American Film Market 2008 Overview -- Modest Results, Strong relations

Every year thousands of film industry folk merge along Santa Monica’s Oceanside for seven days of business, movies and the business of movies.  This year over 8,000 professionals arrived, leading to one of the biggest turnouts in history.


The Loews Santa Monica Beach Hotel and the Le Merigot Beach Hotel were the main settings, but that’s not all. All twenty-three theater screens on the Santa Monica Promenade became screening rooms and eight digital and video screening rooms were added just for the events. More than nine hundred screenings of approximately five hundred films, with the majority of them being world or U.S. premieres.

The Art of Commerce

Film markets are global.  Wherever movies are seen, movies are also bought and sold.  The Cannes International Film Festival, which takes place each May in Cannes, France, may be both among the largest and most prestigious, but let’s not forget Toronto, Venice, Berlin, Sundance.  The list goes on.


Marketing at overseas events tends to be outrageous, but certainly memorable.  Wandering nude women wearing body paint, jets carrying banners, docked yachts holding billboards.  And the interior of buildings decorated like a Nascar racer.  Every square inch covered with entertainment paraphernalia.  But AFM is more reserved and aims for a classier image.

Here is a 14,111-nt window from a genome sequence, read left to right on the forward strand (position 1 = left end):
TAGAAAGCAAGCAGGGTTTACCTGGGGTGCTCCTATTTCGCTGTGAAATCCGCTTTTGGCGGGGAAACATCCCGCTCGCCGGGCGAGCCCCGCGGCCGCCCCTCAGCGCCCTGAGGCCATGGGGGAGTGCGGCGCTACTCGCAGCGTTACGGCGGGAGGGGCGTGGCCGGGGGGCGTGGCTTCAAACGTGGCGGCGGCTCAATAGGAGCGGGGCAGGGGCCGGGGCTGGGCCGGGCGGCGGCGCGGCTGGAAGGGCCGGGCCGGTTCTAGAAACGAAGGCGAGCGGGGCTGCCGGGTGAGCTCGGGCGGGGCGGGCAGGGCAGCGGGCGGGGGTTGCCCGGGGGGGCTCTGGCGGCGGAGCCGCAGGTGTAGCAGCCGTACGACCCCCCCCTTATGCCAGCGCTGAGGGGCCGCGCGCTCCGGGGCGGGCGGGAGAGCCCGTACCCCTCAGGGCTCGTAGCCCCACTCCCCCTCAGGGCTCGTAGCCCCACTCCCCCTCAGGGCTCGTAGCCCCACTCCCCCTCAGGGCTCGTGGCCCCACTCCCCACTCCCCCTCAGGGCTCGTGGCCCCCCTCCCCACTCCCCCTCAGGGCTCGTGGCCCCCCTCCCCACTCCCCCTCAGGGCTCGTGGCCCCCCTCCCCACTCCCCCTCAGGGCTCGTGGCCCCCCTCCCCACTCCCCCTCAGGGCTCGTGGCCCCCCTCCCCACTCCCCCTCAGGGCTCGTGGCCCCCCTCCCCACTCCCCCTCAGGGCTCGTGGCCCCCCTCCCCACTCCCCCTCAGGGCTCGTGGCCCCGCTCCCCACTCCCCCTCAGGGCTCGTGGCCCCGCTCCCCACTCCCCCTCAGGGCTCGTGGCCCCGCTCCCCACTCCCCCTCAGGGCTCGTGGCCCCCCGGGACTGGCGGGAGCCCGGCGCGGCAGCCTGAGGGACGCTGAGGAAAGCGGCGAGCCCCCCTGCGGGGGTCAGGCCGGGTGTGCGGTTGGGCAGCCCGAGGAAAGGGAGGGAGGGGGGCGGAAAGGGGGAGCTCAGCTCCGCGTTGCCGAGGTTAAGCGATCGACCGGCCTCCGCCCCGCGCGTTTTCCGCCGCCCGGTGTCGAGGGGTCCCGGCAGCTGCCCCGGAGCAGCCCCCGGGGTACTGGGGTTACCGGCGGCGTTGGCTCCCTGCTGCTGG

“Those” People

Until you’ve walked into the hotel lobby and have seen thousands of people, you may not be able to fully imagine it.  Until you travel the maze and hear snippets of conversation on your way to the bar, you may seem dismissive.  But when you hear, see and experience the work.  Well, ring a bell, ‘cuz your film angel may have just sprouted its wigs.  And that’s everyone’s hope.

So who are they? Acquisition and development executives, agents, attorneys, directors, distributors, festival directors, financiers, film commissioners, producers, writers.  And they’re busy. Schmoozing. Wheeling. Dealing. More than $800 million in deals set to be sealed — on both completed films and those that haven’t even started shooting yet.

Mavericks Behind Glass

At the end of the day, deeming a market a “success” really comes down more to the perspective rather than the objective.  On the sales' side, activity was certainly more modest this year than recent years, but not for want of effort.  


One Exec, Tim from an independent distributor explained, "It's actually better this way for the audience.  Rather than picking up a number of possible projects, instead we aim for one or two guaranteed homeruns.  You're much more likely to find a great product in theaters.”

This idea wasn't shared by all, certainly not some of the indie filmmakers who attended for the purposes of finding the bucks for their next big gig.  One woman, a peeved Texan vented: "It's frustrating.  We've been building our [investor] package for over a year.  This year the people just aren't as hungry as before."  

While the sentiment was agreed in general, a more observant filmmaker, Los Angeles-based Roger explained better. "I always love film markets. This year is no different, except it's more of an adventure to find the right people and create the right relationships.  People are more guarded. They're protecting their money and hopefully it'll pay off.

But the after-hour smiles and occasional high-fives, it paid off for many.  Which leads to my next question:  what delights will be ready for cinefiles next year?  Well, I met about 8,000 who can give you a hint.

The AFM ran from November 5-12, 2008 and will return in November 2009.   For more information on the American Film Market, please visit: http://www.ifta-online.org/afm/home.asp



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